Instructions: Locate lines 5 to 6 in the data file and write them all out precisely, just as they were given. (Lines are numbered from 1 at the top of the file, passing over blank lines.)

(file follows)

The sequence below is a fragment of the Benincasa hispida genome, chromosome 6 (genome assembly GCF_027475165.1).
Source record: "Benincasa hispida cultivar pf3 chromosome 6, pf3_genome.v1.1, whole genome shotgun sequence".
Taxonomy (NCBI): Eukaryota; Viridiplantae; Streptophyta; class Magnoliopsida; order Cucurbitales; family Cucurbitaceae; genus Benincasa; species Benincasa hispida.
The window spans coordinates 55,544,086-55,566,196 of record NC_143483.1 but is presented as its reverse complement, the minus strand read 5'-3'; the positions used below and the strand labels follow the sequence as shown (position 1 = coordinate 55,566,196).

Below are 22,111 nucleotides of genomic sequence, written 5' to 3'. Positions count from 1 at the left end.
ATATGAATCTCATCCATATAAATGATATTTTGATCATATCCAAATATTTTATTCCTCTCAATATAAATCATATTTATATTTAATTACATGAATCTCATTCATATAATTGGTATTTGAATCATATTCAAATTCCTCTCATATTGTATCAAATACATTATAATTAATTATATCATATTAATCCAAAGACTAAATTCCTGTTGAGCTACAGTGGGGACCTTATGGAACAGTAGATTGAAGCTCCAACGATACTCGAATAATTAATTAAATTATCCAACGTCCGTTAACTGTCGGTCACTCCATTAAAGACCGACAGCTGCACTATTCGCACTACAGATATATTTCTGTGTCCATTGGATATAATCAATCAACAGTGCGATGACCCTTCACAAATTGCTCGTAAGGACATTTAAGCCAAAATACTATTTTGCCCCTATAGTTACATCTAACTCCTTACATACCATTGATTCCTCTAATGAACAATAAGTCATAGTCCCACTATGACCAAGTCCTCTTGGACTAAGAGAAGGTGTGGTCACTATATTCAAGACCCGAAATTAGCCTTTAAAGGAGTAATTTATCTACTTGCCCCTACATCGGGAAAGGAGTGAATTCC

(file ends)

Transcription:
Below are 22,111 nucleotides of genomic sequence, written 5' to 3'. Positions count from 1 at the left end.
ATATGAATCTCATCCATATAAATGATATTTTGATCATATCCAAATATTTTATTCCTCTCAATATAAATCATATTTATATTTAATTACATGAATCTCATTCATATAATTGGTATTTGAATCATATTCAAATTCCTCTCATATTGTATCAAATACATTATAATTAATTATATCATATTAATCCAAAGACTAAATTCCTGTTGAGCTACAGTGGGGACCTTATGGAACAGTAGATTGAAGCTCCAACGATACTCGAATAATTAATTAAATTATCCAACGTCCGTTAACTGTCGGTCACTCCATTAAAGACCGACAGCTGCACTATTCGCACTACAGATATATTTCTGTGTCCATTGGATATAATCAATCAACAGTGCGATGACCCTTCACAAATTGCTCGTAAGGACATTTAAGCCAAAATACTATTTTGCCCCTATAGTTACATCTAACTCCTTACATACCATTGATTCCTCTAATGAACAATAAGTCATAGTCCCACTATGACCAAGTCCTCTTGGACTAAGAGAAGGTGTGGTCACTATATTCAAGACCCGAAATTAGCCTTTAAAGGAGTAATTTATCTACTTGCCCCTACATCGGGAAAGGAGTGAATTCC